Stage 3 – Viral clearance This stage is often also known as ‘seroconversion’. The body produces antibodies in response to a substance on the surface of the hepatitis B virus called the e-antigen. During this stage, hepatitis B stops reproducing.

Stage 4 – Immunity to hepatitis B This is when the immune system produces a full antibody response to hepatitis B, and clears the body of hepatitis B virus. Hepatitis B genetic material (DNA) may, however, remain inside the liver cells and can, on rare occasions, reactivate at a later date.

Most adults infected with the hepatitis B virus recover fully and develop lifelong immunity. However, up to 10% of people infected as adults will become chronic carriers of the virus. This means that they will continue to be infectious to others and can develop serious, long-term liver damage. Infected children, especially newborn babies, are much more likely to become chronic carriers. People with HIV are also less likely to clear the virus.

Monitoring

There are a number of tests you can have to see if you are infected with hepatitis B, or if you have been infected and have managed to clear the infection.

If the tests find fragments of the hepatitis B virus (called surface antigens) over a period longer than six months, then you are a chronic carrier of hepatitis B and continue to be potentially infectious to other people.

People who test positive for the hepatitis B e-antigen as well have higher rates of replication of hepatitis B and are also more likely to be infectious.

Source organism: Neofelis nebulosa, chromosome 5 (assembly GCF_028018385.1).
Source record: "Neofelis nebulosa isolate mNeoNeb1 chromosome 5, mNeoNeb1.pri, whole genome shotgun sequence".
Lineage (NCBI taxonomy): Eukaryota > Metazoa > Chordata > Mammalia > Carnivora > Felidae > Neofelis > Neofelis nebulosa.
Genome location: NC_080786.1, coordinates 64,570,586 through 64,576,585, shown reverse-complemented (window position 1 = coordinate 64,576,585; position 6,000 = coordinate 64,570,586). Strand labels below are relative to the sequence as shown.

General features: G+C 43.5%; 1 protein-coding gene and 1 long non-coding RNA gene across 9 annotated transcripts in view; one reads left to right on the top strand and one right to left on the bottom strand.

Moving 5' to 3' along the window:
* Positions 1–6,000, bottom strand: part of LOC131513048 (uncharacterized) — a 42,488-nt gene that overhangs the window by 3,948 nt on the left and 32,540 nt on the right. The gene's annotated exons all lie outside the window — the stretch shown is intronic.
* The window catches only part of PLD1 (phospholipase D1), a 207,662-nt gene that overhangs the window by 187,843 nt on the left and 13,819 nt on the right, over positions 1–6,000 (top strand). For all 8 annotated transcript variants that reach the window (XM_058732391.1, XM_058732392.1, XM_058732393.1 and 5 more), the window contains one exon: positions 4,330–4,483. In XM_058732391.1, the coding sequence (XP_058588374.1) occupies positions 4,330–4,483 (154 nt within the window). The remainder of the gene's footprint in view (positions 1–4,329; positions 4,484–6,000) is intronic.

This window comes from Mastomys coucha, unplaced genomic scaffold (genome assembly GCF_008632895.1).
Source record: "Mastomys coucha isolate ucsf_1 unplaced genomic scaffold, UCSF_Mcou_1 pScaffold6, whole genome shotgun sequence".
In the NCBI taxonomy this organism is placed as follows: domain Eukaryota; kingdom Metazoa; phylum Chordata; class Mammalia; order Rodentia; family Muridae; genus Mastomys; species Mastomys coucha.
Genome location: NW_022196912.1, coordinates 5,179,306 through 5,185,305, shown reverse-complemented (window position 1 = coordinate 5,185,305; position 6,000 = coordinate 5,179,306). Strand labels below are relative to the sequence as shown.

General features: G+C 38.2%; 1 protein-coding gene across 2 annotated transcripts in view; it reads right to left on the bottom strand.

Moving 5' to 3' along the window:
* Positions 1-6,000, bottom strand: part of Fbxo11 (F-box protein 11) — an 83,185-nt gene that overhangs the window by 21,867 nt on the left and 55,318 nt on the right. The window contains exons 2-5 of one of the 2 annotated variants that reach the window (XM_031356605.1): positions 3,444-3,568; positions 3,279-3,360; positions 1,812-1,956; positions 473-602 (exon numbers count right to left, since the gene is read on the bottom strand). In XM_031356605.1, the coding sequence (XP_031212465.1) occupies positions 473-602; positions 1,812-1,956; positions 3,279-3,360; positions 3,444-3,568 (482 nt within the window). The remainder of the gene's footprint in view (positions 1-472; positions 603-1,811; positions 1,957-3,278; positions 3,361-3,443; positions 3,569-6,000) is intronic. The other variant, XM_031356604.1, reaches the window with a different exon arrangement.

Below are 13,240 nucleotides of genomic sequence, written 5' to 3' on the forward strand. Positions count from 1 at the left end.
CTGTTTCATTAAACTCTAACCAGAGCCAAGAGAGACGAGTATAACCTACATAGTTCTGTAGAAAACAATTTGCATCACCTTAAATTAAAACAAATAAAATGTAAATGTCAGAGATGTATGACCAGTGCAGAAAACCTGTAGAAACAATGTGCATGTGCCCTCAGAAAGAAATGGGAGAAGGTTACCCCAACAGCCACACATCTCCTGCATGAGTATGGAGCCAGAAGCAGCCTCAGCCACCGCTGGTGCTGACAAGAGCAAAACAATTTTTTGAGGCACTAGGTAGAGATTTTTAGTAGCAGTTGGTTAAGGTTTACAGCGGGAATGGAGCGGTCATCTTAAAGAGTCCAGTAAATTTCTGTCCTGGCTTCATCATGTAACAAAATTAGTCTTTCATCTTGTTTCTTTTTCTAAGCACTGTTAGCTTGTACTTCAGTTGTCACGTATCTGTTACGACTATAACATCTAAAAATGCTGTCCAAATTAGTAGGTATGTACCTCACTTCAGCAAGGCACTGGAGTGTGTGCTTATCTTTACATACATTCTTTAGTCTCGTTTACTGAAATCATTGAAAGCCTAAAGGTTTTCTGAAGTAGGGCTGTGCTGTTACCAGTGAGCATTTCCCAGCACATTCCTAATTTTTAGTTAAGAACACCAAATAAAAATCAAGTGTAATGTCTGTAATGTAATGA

If you have antibodies, but no surface antigen, after six months of infection, then your immune system has cleared hepatitis B infection.

If infected, you should also have regular tests to see if your liver has been affected by hepatitis B. These are called liver function tests and they look at levels of certain chemicals, proteins and enzymes, which give an indication of how well your liver is working and whether there is ongoing damage to the liver. They should be performed at least every six months. You can find out more about the type of tests that will be done to monitor the health of your liver in NAM’s patient information booklet, CD4, viral load and other tests.

Ultrasound examinations are sometimes used to see how much damage has been done to the liver, but in some cases it may be necessary to perform a liver biopsy. This is when a tiny sample of tissue from the liver is extracted (using a hollow needle) for examination under a microscope.

Treatment

Treatments are available if your body does not clear infection with hepatitis B itself. The aims of hepatitis B treatment include reducing liver inflammation and the amount of hepatitis B DNA. Ideally, treatment will also remove all hepatitis B antigens from the body and produce antibodies.

Several drugs are currently available for the treatment of hepatitis B. These are adefovir (Hepsera), interferon alfa, entecavir (Baraclude), and telbivudine (Sebivo).

A number of anti-HIV drugs have good activity against the hepatitis B virus:

  • 3TC (lamivudine, Epivir, called Zeffix when used to treat hepatitis B without HIV therapy)

  • FTC (emtricitabine, Emtriva)

  • tenofovir (Viread, also available in a combined pill with FTC called Truvada).

Many HIV doctors will use these drugs to treat both HIV and hepatitis B in co-infected patients.